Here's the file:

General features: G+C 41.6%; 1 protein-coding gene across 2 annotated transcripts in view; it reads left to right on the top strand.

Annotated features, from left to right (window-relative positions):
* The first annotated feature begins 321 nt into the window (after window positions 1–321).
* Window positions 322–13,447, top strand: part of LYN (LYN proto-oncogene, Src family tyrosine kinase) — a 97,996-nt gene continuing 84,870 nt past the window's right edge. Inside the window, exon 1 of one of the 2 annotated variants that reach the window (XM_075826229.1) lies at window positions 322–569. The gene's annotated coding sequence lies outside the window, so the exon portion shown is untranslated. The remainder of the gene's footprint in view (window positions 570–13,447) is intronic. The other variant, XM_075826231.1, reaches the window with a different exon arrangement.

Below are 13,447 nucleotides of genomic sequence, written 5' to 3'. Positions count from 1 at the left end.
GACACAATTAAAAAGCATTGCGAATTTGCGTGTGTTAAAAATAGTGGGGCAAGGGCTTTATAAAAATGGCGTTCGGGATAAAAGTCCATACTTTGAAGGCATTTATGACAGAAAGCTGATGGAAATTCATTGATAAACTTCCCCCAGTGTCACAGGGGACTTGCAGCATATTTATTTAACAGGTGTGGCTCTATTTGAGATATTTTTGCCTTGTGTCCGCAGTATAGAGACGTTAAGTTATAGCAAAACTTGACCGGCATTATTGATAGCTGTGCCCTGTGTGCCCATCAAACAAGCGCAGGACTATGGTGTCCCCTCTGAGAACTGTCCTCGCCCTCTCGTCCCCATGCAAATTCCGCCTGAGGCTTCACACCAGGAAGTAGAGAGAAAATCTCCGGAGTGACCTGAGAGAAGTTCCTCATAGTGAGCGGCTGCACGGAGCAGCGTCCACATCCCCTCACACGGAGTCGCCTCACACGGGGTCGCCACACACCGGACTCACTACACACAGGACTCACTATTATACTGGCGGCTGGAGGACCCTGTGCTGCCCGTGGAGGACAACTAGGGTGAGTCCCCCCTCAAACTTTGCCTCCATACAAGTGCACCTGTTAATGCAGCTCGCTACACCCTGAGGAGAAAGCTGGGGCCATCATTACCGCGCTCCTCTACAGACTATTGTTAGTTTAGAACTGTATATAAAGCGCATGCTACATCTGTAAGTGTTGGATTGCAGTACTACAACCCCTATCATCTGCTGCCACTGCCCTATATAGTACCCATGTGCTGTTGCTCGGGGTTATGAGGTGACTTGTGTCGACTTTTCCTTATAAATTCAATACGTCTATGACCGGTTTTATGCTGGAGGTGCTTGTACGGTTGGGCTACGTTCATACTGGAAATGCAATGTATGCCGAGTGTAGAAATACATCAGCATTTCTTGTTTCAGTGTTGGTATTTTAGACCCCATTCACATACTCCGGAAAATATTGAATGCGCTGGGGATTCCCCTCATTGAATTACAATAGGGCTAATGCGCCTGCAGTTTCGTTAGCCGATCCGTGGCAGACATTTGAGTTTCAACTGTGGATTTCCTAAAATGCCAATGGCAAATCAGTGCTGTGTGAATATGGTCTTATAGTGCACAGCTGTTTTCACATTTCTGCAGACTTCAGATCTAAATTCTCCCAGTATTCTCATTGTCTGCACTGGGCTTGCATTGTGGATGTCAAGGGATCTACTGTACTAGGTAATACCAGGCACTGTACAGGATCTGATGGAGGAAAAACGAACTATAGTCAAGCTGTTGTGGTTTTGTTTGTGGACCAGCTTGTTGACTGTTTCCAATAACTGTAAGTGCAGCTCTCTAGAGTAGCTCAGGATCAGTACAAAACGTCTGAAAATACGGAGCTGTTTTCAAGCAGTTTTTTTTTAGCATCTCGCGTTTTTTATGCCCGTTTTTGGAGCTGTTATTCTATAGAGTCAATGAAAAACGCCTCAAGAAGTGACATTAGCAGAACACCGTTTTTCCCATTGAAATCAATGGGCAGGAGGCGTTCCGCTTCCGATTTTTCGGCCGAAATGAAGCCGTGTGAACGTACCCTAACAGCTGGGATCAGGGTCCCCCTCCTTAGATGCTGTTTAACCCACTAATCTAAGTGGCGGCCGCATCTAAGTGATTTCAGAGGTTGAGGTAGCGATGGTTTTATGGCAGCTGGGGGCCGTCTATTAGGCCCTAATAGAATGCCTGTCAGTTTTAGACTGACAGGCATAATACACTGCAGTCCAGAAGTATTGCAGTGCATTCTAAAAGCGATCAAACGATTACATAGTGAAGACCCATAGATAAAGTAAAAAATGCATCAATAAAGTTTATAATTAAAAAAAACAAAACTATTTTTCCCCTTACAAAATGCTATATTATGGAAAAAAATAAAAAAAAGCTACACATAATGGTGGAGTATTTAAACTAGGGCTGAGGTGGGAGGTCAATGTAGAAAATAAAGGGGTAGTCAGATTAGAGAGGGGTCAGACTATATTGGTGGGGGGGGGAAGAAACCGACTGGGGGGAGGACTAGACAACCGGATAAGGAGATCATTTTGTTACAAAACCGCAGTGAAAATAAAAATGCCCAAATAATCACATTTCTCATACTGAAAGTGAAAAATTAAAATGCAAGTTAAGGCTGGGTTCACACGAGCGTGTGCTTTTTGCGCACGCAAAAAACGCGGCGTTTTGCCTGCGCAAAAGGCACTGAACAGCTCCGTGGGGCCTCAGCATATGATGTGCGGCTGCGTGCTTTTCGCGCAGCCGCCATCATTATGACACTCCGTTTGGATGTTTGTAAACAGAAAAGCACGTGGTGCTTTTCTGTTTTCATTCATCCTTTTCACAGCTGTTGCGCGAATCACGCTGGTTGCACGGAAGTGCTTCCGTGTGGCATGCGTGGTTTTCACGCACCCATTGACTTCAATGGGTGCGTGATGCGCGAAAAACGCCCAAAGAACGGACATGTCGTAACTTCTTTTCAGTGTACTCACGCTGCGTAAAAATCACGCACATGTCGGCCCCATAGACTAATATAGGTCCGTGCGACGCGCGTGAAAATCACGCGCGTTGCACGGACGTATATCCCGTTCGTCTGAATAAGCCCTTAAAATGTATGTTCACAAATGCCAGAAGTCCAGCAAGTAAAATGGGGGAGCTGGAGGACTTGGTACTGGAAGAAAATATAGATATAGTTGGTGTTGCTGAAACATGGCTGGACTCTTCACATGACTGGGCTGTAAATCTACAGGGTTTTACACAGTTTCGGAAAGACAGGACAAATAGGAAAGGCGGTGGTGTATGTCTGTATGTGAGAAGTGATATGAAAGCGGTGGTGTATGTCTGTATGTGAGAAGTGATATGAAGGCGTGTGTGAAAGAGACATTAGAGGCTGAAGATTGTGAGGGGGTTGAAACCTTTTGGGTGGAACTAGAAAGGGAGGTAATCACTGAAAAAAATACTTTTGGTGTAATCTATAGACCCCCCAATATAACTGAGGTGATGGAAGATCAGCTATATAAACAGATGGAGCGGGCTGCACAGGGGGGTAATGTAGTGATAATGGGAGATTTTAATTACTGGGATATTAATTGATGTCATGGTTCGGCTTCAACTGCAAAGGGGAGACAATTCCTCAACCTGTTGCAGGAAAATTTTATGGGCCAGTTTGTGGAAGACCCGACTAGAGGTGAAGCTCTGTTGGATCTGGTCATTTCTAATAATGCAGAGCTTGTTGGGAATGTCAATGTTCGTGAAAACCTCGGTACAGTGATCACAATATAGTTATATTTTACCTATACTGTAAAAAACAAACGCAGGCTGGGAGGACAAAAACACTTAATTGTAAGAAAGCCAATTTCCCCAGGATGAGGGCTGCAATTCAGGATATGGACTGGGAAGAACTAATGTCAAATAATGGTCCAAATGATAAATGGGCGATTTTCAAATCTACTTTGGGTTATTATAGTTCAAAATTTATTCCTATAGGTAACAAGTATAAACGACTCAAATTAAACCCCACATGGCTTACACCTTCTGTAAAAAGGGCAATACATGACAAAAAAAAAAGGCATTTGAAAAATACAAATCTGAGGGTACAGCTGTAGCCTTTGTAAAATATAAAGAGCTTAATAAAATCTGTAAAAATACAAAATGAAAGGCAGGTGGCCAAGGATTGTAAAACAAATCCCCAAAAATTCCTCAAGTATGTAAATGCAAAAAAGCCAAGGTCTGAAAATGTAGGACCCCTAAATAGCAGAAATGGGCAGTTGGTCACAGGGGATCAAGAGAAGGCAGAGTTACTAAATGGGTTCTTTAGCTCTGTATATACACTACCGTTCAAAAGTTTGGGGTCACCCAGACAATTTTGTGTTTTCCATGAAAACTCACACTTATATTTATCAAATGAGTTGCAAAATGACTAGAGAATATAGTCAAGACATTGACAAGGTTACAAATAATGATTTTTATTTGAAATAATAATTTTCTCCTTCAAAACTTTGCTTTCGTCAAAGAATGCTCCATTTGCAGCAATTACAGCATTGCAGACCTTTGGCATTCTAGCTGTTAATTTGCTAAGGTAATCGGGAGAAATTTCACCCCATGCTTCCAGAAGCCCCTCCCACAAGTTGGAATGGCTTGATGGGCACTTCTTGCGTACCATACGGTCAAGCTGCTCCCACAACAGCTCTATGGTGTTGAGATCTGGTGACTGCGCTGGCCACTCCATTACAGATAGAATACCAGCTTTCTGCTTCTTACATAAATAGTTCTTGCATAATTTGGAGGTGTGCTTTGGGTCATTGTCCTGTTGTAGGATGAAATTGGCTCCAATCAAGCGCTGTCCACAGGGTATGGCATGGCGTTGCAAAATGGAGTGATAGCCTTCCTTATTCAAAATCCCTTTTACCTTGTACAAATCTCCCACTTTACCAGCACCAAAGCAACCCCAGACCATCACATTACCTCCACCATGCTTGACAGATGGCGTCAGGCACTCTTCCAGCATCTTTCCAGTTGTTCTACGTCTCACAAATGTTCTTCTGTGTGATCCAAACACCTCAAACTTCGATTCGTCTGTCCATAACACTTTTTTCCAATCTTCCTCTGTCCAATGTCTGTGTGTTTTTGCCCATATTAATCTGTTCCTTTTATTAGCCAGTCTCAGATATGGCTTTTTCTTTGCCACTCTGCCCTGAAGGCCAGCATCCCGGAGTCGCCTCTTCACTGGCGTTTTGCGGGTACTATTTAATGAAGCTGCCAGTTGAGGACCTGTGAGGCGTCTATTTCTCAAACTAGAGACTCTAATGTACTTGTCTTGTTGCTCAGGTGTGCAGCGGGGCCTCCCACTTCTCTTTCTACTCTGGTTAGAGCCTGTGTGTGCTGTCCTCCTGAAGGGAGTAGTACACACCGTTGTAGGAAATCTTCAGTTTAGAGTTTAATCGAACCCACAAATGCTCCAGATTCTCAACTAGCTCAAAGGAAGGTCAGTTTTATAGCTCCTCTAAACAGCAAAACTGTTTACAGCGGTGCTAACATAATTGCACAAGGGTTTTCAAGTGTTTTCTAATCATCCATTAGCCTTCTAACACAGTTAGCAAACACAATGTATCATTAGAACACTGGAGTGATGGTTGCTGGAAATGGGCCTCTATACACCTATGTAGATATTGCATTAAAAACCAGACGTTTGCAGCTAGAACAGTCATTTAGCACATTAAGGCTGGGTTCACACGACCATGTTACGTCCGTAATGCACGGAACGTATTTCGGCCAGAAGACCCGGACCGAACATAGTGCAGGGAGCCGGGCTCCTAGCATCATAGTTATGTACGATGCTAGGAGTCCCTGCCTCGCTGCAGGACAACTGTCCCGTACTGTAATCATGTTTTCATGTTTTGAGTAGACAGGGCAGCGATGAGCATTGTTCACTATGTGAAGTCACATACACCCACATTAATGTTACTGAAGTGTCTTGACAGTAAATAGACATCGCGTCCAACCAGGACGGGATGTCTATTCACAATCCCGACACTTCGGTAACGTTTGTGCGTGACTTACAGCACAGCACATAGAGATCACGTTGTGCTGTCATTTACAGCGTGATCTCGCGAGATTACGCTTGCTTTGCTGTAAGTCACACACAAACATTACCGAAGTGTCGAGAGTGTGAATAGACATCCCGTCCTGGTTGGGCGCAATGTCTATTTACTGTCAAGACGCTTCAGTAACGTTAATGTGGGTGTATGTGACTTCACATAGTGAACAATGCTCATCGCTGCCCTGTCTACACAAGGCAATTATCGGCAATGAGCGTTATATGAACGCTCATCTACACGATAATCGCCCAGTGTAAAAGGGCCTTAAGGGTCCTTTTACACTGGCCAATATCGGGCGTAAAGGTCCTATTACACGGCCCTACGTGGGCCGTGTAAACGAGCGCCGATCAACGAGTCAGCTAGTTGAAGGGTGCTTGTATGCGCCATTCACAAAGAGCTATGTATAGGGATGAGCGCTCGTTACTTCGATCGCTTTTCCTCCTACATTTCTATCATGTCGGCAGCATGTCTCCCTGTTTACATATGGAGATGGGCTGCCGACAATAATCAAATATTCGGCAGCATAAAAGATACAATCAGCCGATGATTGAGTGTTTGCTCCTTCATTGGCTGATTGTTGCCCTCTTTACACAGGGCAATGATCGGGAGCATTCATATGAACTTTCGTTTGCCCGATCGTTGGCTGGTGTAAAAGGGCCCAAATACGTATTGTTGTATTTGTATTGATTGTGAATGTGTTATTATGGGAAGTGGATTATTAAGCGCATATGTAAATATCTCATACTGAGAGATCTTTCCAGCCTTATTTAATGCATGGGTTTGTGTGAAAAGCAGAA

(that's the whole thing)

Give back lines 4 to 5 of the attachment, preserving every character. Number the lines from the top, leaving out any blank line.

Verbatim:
* Window positions 322–13,447, top strand: part of LYN (LYN proto-oncogene, Src family tyrosine kinase) — a 97,996-nt gene continuing 84,870 nt past the window's right edge. Inside the window, exon 1 of one of the 2 annotated variants that reach the window (XM_075826229.1) lies at window positions 322–569. The gene's annotated coding sequence lies outside the window, so the exon portion shown is untranslated. The remainder of the gene's footprint in view (window positions 570–13,447) is intronic. The other variant, XM_075826231.1, reaches the window with a different exon arrangement.

Below are 13,447 nucleotides of genomic sequence, written 5' to 3'. Positions count from 1 at the left end.